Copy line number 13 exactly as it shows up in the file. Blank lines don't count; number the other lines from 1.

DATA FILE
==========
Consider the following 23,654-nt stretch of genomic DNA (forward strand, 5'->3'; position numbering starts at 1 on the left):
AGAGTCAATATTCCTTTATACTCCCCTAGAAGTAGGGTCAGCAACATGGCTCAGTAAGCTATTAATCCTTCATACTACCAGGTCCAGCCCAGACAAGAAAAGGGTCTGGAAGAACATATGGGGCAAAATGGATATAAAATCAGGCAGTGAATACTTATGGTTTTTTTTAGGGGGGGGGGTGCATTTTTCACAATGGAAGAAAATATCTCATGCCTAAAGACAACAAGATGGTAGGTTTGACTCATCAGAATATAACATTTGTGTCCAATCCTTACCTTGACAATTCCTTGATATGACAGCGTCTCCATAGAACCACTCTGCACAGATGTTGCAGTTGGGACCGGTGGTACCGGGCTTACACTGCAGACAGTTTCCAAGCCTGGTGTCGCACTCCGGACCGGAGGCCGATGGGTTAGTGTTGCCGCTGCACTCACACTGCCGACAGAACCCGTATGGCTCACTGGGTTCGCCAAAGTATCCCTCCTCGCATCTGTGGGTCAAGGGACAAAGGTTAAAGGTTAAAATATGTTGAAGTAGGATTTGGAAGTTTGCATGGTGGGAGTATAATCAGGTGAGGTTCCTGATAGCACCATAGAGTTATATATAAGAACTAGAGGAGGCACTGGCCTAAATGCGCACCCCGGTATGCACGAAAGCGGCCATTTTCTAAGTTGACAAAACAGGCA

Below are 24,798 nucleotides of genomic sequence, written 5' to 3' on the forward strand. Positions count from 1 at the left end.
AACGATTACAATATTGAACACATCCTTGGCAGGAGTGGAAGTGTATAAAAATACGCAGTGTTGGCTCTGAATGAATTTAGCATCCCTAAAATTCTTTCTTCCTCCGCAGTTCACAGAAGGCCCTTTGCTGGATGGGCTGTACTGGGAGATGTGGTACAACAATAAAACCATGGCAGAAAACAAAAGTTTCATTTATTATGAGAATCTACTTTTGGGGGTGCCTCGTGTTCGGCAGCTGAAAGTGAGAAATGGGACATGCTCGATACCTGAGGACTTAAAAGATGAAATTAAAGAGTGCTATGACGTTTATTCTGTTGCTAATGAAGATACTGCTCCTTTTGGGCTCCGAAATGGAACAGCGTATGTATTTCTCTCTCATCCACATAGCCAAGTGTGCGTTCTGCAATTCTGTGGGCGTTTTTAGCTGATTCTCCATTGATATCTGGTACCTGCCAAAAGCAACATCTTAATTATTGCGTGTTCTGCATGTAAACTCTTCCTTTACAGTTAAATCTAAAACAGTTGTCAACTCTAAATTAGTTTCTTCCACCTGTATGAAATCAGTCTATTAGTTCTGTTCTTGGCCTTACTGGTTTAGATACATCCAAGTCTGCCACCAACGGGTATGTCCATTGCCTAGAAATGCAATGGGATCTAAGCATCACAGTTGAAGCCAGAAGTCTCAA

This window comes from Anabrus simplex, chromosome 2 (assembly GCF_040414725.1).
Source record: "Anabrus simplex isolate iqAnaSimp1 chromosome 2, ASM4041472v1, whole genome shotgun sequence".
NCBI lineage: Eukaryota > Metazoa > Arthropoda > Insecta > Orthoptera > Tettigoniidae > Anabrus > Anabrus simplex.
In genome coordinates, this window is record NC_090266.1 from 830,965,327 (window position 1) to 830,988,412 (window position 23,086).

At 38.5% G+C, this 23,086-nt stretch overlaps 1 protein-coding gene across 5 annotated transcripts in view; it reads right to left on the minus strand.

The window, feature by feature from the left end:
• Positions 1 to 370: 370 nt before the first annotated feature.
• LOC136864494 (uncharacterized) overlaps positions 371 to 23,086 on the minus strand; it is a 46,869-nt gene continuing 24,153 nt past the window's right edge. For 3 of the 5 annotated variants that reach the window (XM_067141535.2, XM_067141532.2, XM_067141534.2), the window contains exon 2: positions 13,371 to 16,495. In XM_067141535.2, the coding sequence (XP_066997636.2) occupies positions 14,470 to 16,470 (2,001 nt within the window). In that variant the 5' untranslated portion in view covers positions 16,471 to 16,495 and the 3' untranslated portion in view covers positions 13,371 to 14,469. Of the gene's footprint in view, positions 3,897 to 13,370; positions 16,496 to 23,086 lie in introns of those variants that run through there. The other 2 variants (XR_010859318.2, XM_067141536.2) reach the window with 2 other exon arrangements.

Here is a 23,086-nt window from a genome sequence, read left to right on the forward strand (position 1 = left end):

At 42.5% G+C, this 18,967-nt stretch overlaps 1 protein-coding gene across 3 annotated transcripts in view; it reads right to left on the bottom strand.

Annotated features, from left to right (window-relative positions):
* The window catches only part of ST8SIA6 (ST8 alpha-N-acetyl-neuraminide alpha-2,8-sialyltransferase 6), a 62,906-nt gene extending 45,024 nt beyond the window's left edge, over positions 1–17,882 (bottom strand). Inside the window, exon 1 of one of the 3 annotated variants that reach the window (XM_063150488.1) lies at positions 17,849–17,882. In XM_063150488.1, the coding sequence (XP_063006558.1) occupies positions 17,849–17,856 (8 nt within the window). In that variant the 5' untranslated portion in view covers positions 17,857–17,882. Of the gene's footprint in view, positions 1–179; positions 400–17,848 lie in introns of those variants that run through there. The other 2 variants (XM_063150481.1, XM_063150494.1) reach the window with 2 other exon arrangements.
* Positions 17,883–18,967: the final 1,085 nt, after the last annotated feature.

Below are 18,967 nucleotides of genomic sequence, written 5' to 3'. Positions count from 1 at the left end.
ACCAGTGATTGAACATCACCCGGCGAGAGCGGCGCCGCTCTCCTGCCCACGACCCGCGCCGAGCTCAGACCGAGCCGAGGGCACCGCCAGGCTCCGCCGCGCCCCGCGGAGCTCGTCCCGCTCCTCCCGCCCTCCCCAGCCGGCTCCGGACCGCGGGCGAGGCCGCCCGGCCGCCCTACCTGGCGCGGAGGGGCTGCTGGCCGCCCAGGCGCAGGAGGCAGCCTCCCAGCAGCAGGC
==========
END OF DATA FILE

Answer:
Here is a 23,086-nt window from a genome sequence, read left to right on the forward strand (position 1 = left end):